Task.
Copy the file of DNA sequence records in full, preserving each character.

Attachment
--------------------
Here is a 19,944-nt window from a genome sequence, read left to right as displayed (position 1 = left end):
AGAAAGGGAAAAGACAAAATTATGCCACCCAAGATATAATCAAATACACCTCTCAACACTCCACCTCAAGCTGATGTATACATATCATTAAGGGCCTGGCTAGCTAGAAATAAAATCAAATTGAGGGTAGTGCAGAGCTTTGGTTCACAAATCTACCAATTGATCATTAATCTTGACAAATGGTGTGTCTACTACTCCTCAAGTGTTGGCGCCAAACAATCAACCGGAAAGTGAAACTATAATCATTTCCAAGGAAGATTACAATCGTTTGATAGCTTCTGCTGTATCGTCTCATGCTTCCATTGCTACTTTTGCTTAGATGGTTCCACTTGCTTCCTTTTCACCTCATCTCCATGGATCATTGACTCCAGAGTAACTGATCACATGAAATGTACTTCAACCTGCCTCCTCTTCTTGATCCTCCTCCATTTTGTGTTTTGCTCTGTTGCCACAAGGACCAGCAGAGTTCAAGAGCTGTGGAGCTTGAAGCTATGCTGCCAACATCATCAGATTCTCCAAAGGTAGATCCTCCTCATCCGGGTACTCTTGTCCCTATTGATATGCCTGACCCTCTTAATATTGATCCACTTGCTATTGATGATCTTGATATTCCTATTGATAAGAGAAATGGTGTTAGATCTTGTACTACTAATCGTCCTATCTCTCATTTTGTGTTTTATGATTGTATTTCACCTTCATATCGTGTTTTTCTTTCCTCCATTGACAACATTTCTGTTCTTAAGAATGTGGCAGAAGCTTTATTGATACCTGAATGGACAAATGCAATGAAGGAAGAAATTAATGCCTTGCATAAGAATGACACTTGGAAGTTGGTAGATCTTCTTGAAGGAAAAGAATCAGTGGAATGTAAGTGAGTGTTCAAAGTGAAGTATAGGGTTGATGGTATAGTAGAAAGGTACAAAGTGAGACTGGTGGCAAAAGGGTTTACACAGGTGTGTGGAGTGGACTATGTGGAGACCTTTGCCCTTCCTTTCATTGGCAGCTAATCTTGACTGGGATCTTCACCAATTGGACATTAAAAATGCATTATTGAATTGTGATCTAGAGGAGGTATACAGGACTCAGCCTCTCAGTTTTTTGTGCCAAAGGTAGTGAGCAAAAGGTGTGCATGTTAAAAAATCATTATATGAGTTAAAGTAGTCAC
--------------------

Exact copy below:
Here is a 19,944-nt window from a genome sequence, read left to right as displayed (position 1 = left end):
AGAAAGGGAAAAGACAAAATTATGCCACCCAAGATATAATCAAATACACCTCTCAACACTCCACCTCAAGCTGATGTATACATATCATTAAGGGCCTGGCTAGCTAGAAATAAAATCAAATTGAGGGTAGTGCAGAGCTTTGGTTCACAAATCTACCAATTGATCATTAATCTTGACAAATGGTGTGTCTACTACTCCTCAAGTGTTGGCGCCAAACAATCAACCGGAAAGTGAAACTATAATCATTTCCAAGGAAGATTACAATCGTTTGATAGCTTCTGCTGTATCGTCTCATGCTTCCATTGCTACTTTTGCTTAGATGGTTCCACTTGCTTCCTTTTCACCTCATCTCCATGGATCATTGACTCCAGAGTAACTGATCACATGAAATGTACTTCAACCTGCCTCCTCTTCTTGATCCTCCTCCATTTTGTGTTTTGCTCTGTTGCCACAAGGACCAGCAGAGTTCAAGAGCTGTGGAGCTTGAAGCTATGCTGCCAACATCATCAGATTCTCCAAAGGTAGATCCTCCTCATCCGGGTACTCTTGTCCCTATTGATATGCCTGACCCTCTTAATATTGATCCACTTGCTATTGATGATCTTGATATTCCTATTGATAAGAGAAATGGTGTTAGATCTTGTACTACTAATCGTCCTATCTCTCATTTTGTGTTTTATGATTGTATTTCACCTTCATATCGTGTTTTTCTTTCCTCCATTGACAACATTTCTGTTCTTAAGAATGTGGCAGAAGCTTTATTGATACCTGAATGGACAAATGCAATGAAGGAAGAAATTAATGCCTTGCATAAGAATGACACTTGGAAGTTGGTAGATCTTCTTGAAGGAAAAGAATCAGTGGAATGTAAGTGAGTGTTCAAAGTGAAGTATAGGGTTGATGGTATAGTAGAAAGGTACAAAGTGAGACTGGTGGCAAAAGGGTTTACACAGGTGTGTGGAGTGGACTATGTGGAGACCTTTGCCCTTCCTTTCATTGGCAGCTAATCTTGACTGGGATCTTCACCAATTGGACATTAAAAATGCATTATTGAATTGTGATCTAGAGGAGGTATACAGGACTCAGCCTCTCAGTTTTTTGTGCCAAAGGTAGTGAGCAAAAGGTGTGCATGTTAAAAAATCATTATATGAGTTAAAGTAGTCAC